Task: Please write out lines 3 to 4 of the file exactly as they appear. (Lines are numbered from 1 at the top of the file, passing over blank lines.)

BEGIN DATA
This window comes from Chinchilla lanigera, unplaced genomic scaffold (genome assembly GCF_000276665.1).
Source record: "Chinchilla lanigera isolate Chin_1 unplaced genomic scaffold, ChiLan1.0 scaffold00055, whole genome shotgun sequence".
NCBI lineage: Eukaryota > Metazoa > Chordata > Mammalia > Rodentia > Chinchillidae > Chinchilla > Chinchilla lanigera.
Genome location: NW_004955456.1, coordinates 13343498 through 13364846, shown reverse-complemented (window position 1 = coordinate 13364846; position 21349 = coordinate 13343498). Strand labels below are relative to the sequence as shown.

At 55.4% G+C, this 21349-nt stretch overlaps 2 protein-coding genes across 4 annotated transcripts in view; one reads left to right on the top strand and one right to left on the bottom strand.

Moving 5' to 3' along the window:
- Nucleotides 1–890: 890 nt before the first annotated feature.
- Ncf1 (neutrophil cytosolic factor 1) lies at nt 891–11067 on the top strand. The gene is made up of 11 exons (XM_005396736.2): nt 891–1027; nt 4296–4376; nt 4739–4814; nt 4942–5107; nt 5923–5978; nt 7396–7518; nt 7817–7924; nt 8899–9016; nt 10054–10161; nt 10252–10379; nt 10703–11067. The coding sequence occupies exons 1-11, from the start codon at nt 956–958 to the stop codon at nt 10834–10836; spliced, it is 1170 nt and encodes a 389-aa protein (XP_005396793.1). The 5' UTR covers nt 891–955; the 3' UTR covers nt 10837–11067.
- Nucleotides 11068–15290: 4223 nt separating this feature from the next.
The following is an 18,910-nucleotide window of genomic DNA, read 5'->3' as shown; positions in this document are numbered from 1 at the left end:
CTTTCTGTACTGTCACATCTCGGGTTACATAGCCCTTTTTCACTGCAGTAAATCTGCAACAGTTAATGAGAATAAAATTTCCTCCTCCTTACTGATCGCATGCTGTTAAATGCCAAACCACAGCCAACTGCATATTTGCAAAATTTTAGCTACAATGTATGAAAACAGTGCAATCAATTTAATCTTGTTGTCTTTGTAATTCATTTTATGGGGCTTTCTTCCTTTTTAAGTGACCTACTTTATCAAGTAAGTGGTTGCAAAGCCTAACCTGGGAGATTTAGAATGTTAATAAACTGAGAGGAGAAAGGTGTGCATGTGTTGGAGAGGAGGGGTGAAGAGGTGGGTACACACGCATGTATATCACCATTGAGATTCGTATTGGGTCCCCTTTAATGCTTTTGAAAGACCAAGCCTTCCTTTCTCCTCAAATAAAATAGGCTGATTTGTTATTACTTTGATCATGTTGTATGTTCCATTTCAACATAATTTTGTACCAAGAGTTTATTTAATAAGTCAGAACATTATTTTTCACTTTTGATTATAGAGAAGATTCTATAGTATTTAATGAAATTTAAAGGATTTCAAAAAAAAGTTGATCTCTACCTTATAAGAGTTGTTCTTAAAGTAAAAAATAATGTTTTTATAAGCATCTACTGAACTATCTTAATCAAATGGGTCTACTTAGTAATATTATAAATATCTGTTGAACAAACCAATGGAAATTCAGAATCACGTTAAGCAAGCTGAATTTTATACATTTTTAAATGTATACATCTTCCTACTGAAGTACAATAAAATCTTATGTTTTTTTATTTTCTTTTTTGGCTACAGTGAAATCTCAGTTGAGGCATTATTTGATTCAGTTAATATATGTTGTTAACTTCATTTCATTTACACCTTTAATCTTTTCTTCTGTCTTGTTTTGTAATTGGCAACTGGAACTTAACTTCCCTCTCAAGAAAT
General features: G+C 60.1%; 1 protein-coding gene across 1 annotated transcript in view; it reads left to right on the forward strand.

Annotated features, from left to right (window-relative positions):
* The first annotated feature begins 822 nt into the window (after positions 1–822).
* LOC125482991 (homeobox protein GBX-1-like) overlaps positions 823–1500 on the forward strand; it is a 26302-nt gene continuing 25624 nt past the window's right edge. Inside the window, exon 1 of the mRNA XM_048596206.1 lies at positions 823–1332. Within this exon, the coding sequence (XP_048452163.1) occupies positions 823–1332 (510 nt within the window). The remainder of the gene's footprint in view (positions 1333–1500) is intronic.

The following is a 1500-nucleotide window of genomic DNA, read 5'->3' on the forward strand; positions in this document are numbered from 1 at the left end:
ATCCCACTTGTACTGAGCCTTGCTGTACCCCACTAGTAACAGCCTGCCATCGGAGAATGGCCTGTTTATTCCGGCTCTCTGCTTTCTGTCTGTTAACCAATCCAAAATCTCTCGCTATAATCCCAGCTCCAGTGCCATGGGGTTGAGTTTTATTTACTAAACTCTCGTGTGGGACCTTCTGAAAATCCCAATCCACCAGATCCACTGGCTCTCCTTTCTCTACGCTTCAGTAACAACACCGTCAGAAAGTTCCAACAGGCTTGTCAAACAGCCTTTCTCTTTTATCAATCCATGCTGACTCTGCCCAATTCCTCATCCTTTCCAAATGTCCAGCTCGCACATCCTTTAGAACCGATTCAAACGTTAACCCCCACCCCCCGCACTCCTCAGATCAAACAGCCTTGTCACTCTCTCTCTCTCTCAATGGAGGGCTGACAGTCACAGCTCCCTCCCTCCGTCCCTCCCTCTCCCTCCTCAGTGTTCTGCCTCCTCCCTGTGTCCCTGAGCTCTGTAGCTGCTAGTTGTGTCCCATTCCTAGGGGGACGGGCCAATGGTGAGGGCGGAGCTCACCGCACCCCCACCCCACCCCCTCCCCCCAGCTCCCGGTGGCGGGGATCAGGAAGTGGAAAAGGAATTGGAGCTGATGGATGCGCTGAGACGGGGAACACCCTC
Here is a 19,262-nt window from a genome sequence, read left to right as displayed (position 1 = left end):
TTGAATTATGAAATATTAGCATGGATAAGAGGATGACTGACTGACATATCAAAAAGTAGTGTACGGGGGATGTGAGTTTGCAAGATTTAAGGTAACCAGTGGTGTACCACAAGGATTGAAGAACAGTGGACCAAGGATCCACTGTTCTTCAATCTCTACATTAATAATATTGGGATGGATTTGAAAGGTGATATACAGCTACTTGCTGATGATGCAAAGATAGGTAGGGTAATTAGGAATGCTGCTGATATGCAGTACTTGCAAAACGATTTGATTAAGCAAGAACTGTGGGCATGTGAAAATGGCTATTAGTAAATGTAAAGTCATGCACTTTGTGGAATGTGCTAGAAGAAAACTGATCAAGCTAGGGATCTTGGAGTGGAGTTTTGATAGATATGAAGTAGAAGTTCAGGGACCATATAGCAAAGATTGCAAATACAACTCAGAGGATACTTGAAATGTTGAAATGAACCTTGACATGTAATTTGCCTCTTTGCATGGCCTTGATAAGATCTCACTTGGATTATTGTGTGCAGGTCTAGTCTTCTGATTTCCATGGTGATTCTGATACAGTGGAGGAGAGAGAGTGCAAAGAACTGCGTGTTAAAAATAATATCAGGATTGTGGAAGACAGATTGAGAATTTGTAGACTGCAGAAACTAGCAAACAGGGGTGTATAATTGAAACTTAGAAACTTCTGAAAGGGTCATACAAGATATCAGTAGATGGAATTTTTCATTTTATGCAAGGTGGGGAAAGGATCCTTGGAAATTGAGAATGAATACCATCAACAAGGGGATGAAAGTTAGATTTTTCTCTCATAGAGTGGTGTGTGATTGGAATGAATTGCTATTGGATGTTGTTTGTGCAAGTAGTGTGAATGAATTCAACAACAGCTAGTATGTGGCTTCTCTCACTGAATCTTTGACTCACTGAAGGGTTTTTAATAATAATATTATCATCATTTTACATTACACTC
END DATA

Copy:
NCBI lineage: Eukaryota > Metazoa > Chordata > Mammalia > Rodentia > Chinchillidae > Chinchilla > Chinchilla lanigera.
Genome location: NW_004955456.1, coordinates 13343498 through 13364846, shown reverse-complemented (window position 1 = coordinate 13364846; position 21349 = coordinate 13343498). Strand labels below are relative to the sequence as shown.